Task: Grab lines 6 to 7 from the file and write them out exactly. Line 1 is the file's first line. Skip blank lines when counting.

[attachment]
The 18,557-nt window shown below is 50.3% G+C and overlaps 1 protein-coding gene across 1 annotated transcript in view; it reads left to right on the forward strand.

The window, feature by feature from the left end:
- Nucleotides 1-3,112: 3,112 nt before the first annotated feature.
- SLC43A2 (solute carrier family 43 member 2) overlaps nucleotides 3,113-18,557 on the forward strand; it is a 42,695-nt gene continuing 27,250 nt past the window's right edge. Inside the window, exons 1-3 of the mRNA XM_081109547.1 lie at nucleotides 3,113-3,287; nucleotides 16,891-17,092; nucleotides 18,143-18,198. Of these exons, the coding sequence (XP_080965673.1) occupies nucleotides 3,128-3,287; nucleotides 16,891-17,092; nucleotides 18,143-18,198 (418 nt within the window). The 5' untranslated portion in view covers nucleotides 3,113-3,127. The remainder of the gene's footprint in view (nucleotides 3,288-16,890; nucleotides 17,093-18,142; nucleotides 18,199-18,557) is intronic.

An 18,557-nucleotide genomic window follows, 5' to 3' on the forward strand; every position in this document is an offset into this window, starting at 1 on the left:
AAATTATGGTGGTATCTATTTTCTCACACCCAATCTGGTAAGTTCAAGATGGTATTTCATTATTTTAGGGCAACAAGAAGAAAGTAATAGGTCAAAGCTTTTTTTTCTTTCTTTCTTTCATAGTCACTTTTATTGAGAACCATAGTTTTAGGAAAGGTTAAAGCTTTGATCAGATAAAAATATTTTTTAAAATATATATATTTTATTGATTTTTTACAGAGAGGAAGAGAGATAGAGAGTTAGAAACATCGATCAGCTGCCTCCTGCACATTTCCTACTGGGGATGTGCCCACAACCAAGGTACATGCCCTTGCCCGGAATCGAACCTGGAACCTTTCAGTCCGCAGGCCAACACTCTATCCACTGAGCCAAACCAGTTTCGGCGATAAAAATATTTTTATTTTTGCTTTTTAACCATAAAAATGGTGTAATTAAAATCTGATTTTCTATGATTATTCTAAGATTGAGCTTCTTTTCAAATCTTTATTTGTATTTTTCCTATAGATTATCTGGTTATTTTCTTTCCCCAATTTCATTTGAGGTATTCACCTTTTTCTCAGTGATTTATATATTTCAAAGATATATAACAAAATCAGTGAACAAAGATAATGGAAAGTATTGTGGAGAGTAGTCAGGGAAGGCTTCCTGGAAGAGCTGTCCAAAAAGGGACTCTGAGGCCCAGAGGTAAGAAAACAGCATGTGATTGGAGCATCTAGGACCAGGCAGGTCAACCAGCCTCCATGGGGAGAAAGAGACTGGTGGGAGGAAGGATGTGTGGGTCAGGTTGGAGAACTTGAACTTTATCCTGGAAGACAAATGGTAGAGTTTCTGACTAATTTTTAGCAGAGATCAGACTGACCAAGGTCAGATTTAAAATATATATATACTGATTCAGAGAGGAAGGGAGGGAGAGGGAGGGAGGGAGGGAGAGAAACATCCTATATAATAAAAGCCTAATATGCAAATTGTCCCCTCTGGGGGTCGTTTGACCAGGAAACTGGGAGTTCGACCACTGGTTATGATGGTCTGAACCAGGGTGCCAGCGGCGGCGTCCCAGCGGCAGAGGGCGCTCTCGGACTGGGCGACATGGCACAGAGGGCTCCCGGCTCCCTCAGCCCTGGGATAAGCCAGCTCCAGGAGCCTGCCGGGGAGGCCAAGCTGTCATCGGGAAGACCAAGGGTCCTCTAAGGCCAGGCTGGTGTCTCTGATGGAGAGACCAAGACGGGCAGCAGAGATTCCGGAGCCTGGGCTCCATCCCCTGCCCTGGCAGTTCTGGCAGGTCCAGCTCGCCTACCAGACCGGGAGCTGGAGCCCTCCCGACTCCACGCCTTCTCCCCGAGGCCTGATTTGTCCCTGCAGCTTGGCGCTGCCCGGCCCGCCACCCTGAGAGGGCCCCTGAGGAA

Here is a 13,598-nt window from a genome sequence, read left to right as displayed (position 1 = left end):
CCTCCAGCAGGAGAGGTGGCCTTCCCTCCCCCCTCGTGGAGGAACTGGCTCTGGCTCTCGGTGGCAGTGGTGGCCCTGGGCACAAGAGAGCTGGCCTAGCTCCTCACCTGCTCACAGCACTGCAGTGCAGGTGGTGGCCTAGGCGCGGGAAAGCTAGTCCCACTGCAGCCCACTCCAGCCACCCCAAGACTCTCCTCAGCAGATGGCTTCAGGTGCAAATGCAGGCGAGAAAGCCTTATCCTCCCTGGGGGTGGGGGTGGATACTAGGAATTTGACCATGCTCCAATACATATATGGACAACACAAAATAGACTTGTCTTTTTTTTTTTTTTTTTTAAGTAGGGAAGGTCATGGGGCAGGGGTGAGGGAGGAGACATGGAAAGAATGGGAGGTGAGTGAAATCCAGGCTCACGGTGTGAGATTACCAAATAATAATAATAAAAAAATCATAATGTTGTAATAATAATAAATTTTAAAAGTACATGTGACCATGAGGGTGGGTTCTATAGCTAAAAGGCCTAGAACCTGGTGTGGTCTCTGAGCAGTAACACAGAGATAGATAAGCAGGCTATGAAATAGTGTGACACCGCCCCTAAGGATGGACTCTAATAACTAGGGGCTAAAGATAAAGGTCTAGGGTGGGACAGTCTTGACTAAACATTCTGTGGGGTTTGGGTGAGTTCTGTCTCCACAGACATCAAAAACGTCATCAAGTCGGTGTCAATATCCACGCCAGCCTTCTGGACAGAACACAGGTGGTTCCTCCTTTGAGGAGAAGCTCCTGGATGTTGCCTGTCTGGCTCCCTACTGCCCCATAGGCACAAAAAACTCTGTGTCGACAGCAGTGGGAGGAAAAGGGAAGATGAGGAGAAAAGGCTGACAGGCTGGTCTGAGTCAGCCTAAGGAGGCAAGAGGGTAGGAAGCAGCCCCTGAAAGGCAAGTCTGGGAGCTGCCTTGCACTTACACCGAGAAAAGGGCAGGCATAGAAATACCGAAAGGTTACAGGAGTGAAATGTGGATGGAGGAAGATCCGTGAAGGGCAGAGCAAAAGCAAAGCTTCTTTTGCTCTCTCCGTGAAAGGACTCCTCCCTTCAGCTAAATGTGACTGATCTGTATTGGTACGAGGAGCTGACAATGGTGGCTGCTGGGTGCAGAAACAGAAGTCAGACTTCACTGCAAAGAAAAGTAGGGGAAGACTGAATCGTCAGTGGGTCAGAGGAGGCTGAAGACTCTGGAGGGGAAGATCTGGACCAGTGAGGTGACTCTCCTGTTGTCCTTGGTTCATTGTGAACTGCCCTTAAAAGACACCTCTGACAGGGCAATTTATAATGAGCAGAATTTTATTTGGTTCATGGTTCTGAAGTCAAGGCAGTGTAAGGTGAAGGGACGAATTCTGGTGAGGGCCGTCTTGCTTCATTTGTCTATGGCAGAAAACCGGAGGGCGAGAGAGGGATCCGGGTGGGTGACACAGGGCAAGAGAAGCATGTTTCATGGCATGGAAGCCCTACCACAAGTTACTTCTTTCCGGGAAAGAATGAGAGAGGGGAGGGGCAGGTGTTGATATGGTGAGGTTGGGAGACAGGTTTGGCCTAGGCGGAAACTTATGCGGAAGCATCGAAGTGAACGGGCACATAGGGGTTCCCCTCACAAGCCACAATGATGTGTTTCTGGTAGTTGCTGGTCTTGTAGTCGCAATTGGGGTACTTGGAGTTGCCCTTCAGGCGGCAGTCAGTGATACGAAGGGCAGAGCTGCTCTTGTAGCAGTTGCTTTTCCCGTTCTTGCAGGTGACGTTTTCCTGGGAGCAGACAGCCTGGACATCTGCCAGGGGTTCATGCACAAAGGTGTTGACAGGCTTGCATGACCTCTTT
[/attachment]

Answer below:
AAATTATGGTGGTATCTATTTTCTCACACCCAATCTGGTAAGTTCAAGATGGTATTTCATTATTTTAGGGCAACAAGAAGAAAGTAATAGGTCAAAGCTTTTTTTTCTTTCTTTCTTTCATAGTCACTTTTATTGAGAACCATAGTTTTAGGAAAGGTTAAAGCTTTGATCAGATAAAAATATTTTTTAAAATATATATATTTTATTGATTTTTTACAGAGAGGAAGAGAGATAGAGAGTTAGAAACATCGATCAGCTGCCTCCTGCACATTTCCTACTGGGGATGTGCCCACAACCAAGGTACATGCCCTTGCCCGGAATCGAACCTGGAACCTTTCAGTCCGCAGGCCAACACTCTATCCACTGAGCCAAACCAGTTTCGGCGATAAAAATATTTTTATTTTTGCTTTTTAACCATAAAAATGGTGTAATTAAAATCTGATTTTCTATGATTATTCTAAGATTGAGCTTCTTTTCAAATCTTTATTTGTATTTTTCCTATAGATTATCTGGTTATTTTCTTTCCCCAATTTCATTTGAGGTATTCACCTTTTTCTCAGTGATTTATATATTTCAAAGATATATAACAAAATCAGTGAACAAAGATAATGGAAAGTATTGTGGAGAGTAGTCAGGGAAGGCTTCCTGGAAGAGCTGTCCAAAAAGGGACTCTGAGGCCCAGAGGTAAGAAAACAGCATGTGATTGGAGCATCTAGGACCAGGCAGGTCAACCAGCCTCCATGGGGAGAAAGAGACTGGTGGGAGGAAGGATGTGTGGGTCAGGTTGGAGAACTTGAACTTTATCCTGGAAGACAAATGGTAGAGTTTCTGACTAATTTTTAGCAGAGATCAGACTGACCAAGGTCAGATTTAAAATATATATATACTGATTCAGAGAGGAAGGGAGGGAGAGGGAGGGAGGGAGGGAGAGAAACATCCTATATAATAAAAGCCTAATATGCAAATTGTCCCCTCTGGGGGTCGTTTGACCAGGAAACTGGGAGTTCGACCACTGGTTATGATGGTCTGAACCAGGGTGCCAGCGGCGGCGTCCCAGCGGCAGAGGGCGCTCTCGGACTGGGCGACATGGCACAGAGGGCTCCCGGCTCCCTCAGCCCTGGGATAAGCCAGCTCCAGGAGCCTGCCGGGGAGGCCAAGCTGTCATCGGGAAGACCAAGGGTCCTCTAAGGCCAGGCTGGTGTCTCTGATGGAGAGACCAAGACGGGCAGCAGAGATTCCGGAGCCTGGGCTCCATCCCCTGCCCTGGCAGTTCTGGCAGGTCCAGCTCGCCTACCAGACCGGGAGCTGGAGCCCTCCCGACTCCACGCCTTCTCCCCGAGGCCTGATTTGTCCCTGCAGCTTGGCGCTGCCCGGCCCGCCACCCTGAGAGGGCCCCTGAGGAA

Here is a 13,598-nt window from a genome sequence, read left to right as displayed (position 1 = left end):